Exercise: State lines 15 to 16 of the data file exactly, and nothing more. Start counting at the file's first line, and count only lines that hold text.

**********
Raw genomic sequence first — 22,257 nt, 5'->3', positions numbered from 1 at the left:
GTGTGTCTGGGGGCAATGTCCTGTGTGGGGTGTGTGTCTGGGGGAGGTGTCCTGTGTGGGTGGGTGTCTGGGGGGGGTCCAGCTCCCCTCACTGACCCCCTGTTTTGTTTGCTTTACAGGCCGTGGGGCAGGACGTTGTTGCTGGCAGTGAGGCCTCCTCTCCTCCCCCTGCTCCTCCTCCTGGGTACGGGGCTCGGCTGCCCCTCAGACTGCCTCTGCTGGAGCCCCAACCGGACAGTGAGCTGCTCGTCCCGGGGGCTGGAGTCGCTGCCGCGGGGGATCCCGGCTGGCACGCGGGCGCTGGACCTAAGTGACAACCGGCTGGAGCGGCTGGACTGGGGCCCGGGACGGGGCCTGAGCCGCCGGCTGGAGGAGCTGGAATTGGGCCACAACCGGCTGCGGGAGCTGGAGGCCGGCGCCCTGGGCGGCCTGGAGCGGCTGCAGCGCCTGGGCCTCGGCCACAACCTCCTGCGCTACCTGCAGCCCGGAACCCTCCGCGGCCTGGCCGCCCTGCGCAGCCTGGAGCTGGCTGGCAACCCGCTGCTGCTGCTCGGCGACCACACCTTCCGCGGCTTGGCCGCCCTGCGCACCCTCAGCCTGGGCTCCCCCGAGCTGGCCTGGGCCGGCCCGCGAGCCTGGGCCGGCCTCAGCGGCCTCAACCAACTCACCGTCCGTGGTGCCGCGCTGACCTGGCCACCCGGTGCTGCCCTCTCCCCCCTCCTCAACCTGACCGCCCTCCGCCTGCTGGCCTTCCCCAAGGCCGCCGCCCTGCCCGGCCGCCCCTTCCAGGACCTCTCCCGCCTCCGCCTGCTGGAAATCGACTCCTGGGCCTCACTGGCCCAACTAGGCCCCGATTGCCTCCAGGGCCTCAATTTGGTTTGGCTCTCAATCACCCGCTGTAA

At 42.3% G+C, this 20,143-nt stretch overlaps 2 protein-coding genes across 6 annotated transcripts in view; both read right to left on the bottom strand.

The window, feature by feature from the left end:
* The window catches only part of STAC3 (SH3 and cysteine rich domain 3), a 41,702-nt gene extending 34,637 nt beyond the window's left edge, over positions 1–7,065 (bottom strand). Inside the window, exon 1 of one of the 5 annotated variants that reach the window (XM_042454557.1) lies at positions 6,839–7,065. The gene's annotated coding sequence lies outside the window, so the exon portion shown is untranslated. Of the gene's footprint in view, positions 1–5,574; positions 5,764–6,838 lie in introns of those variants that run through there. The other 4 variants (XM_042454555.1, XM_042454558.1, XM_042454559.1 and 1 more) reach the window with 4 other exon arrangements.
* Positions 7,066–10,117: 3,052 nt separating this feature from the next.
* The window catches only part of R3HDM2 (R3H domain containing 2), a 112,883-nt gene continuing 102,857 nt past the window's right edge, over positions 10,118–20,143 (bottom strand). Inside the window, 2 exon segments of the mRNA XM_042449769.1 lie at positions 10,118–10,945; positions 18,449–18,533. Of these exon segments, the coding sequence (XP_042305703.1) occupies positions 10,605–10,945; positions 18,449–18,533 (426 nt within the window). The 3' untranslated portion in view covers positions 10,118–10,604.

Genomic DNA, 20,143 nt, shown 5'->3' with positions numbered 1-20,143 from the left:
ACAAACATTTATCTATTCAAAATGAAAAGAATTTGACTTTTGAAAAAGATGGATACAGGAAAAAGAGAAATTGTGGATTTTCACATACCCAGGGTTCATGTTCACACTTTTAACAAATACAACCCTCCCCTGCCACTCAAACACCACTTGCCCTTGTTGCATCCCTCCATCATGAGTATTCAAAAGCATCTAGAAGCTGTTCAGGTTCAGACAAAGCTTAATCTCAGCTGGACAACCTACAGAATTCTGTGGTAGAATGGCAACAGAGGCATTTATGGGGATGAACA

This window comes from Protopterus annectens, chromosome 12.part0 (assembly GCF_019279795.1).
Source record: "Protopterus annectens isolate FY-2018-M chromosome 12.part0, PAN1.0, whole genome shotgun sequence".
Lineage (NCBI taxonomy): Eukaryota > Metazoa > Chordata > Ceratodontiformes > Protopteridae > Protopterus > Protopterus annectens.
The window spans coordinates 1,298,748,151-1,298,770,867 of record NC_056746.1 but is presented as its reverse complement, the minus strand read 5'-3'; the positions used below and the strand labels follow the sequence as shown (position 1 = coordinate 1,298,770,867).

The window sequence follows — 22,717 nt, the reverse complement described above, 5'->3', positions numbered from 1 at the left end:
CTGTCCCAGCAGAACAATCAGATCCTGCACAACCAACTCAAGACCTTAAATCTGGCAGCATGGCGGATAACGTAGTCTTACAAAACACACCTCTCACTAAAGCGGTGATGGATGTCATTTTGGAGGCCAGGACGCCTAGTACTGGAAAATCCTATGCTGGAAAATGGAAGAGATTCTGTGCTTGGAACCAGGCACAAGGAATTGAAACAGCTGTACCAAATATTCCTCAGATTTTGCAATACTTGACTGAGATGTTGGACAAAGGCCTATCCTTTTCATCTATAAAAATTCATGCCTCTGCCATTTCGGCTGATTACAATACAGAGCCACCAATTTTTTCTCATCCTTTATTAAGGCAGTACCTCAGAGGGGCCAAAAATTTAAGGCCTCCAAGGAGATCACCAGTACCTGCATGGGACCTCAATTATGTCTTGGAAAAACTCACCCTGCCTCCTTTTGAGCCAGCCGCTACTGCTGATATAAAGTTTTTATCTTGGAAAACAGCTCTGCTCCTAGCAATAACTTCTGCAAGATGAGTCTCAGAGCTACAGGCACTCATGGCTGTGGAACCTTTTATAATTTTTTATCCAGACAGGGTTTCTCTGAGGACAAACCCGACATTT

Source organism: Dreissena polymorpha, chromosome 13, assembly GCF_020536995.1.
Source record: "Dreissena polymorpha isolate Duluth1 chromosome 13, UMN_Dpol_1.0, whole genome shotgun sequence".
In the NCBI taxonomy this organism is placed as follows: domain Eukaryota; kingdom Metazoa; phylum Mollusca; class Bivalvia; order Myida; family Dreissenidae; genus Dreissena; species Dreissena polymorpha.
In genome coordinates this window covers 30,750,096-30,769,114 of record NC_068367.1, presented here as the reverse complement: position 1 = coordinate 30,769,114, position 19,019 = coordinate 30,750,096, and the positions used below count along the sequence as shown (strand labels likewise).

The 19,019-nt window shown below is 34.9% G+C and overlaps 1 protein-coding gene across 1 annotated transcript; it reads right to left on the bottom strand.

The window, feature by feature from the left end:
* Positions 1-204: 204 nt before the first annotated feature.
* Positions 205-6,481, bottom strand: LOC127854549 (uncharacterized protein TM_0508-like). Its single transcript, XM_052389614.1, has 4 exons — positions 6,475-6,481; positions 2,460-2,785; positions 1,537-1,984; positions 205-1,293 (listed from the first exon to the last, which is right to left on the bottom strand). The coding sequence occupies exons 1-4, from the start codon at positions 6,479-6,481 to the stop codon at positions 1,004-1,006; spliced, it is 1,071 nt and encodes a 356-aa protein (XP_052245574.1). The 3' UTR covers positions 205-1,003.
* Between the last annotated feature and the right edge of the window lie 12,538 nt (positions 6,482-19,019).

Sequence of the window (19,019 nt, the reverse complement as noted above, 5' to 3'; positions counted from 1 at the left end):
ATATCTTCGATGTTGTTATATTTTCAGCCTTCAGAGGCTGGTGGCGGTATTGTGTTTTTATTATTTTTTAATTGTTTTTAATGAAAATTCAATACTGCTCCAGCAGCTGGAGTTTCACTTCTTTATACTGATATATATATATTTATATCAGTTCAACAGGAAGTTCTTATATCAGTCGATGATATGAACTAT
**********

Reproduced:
CTGTCCCAGCAGAACAATCAGATCCTGCACAACCAACTCAAGACCTTAAATCTGGCAGCATGGCGGATAACGTAGTCTTACAAAACACACCTCTCACTAAAGCGGTGATGGATGTCATTTTGGAGGCCAGGACGCCTAGTACTGGAAAATCCTATGCTGGAAAATGGAAGAGATTCTGTGCTTGGAACCAGGCACAAGGAATTGAAACAGCTGTACCAAATATTCCTCAGATTTTGCAATACTTGACTGAGATGTTGGACAAAGGCCTATCCTTTTCATCTATAAAAATTCATGCCTCTGCCATTTCGGCTGATTACAATACAGAGCCACCAATTTTTTCTCATCCTTTATTAAGGCAGTACCTCAGAGGGGCCAAAAATTTAAGGCCTCCAAGGAGATCACCAGTACCTGCATGGGACCTCAATTATGTCTTGGAAAAACTCACCCTGCCTCCTTTTGAGCCAGCCGCTACTGCTGATATAAAGTTTTTATCTTGGAAAACAGCTCTGCTCCTAGCAATAACTTCTGCAAGATGAGTCTCAGAGCTACAGGCACTCATGGCTGTGGAACCTTTTATAATTTTTTATCCAGACAGGGTTTCTCTGAGGACAAACCCGACATTT

Source organism: Dreissena polymorpha, chromosome 13, assembly GCF_020536995.1.